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New Interactive Map Reveals U.S. Tidal Energy Resources

July 7, 2011 - 10:50am

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A map generated by Georgia Tech's tidal energy resource database shows mean current speed of tidal streams | Source: Georgia Institute of Technology

A map generated by Georgia Tech's tidal energy resource database shows mean current speed of tidal streams | Source: Georgia Institute of Technology

Tidal energy -- a renewable, predictable resource available up and down America’s coastlines -- holds great promise for clean energy generation. And now, a first of its kind database gives researchers deeper insight into the potential of this energy resource for the United States.
 
The online database, developed at the Georgia Institute of Technology in cooperation with the Energy Department, maps the energy available in the nation's tidal streams. Researchers at Georgia Tech's Savannah campus used the Regional Ocean Model to simulate tidal flows along the entire U.S. coastline, which is marked by thousands of streams, rivers and bays subject to daily tides. The Energy Department's Oak Ridge National Laboratory validated the model's accuracy and the resulting data are now publicly available.

Basic technology for harnessing tidal energy is straightforward -- as tides ebb and flow, the current flow is transferred to the turbine as mechanical energy, which the device converts to electricity. A variety of conversion devices are currently being proposed or are under active development.
 
The increasing interest and buzz surrounding tidal energy can be attributed to several factors. First off, tidal energy can be harnessed wherever changing tides move a significant volume of water -- including waterways near the coasts of many big U.S. cities, where electricity demand is high. A bonus is that tides can be forecast accurately, making tidal energy a renewable resource that is both reliable and predictable.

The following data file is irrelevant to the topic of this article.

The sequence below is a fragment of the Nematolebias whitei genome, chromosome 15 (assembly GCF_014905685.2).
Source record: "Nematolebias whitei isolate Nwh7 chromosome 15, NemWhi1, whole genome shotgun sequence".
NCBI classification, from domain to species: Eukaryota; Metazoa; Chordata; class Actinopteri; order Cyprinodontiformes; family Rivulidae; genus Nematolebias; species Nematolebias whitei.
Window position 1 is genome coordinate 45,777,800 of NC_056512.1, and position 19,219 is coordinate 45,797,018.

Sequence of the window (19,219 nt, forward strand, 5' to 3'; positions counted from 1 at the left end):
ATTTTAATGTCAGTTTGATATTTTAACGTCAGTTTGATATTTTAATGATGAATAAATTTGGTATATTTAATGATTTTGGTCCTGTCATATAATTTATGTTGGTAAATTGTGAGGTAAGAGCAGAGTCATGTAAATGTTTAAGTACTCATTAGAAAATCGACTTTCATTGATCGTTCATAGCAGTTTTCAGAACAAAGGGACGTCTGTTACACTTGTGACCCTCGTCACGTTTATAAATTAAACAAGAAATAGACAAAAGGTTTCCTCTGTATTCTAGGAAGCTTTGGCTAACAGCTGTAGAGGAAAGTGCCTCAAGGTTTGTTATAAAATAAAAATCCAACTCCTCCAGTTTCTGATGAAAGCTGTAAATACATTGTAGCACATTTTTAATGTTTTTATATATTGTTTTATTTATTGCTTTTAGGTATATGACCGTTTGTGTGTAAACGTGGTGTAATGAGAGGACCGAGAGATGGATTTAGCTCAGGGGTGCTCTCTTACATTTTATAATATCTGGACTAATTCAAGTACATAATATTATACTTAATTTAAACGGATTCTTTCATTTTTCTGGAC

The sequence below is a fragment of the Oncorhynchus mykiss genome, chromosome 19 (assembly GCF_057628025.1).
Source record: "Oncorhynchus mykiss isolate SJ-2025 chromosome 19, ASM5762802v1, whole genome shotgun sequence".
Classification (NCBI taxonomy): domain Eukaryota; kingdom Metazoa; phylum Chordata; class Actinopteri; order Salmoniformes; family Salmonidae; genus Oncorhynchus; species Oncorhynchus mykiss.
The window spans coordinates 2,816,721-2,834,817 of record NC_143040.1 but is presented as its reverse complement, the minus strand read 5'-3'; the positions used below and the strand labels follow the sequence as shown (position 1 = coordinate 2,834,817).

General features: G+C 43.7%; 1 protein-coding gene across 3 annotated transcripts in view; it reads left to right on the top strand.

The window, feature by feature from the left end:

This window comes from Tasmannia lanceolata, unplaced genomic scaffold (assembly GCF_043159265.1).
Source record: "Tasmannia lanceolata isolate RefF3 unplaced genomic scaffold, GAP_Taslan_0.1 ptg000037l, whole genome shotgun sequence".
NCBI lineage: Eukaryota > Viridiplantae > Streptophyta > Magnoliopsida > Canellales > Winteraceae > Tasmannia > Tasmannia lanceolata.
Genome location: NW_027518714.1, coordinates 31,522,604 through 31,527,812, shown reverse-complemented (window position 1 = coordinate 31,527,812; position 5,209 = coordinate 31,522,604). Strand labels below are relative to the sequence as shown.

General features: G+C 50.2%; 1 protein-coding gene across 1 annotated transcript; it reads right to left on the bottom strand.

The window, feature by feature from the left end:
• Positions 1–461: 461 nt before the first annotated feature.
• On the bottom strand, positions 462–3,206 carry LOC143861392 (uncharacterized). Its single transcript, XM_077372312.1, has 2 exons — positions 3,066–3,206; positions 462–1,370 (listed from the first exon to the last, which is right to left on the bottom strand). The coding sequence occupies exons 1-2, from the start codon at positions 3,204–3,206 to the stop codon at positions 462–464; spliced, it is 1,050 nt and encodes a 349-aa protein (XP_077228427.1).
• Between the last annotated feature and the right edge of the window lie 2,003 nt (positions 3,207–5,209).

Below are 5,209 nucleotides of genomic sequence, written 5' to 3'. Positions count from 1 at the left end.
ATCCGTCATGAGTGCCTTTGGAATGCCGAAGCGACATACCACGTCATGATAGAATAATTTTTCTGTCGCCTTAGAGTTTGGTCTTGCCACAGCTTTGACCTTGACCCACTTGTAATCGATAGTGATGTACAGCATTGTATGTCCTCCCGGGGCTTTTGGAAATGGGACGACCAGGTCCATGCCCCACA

Georgia Tech's interactive database allows users to zoom and pan over maps of color-coded information on water depth, mean current speed, and mean kinetic power density for tidal streams along America’s coastlines. The database is highly flexible -- users can produce maps of depth and power density and select specific locations to build velocity and power density histograms, which are displayed as easy-to-read charts and graphs.
 
Although there are currently no tidal power plants in the United States, Georgia Tech's database indicates favorable conditions for tidal power generation in both the Pacific Northwest and the Atlantic Northeast. Besides large scale power production, tidal streams may serve as a local and reliable energy source for remote and dispersed coastal communities and islands.
 
The Department's Office of Energy Efficiency and Renewable Energy invests in projects such as Georgia Tech’s tidal stream database that improve the performance, lower the costs and accelerate the deployment of innovative wind and water power technologies. For more information, visit the Wind and Water Power Program's website.

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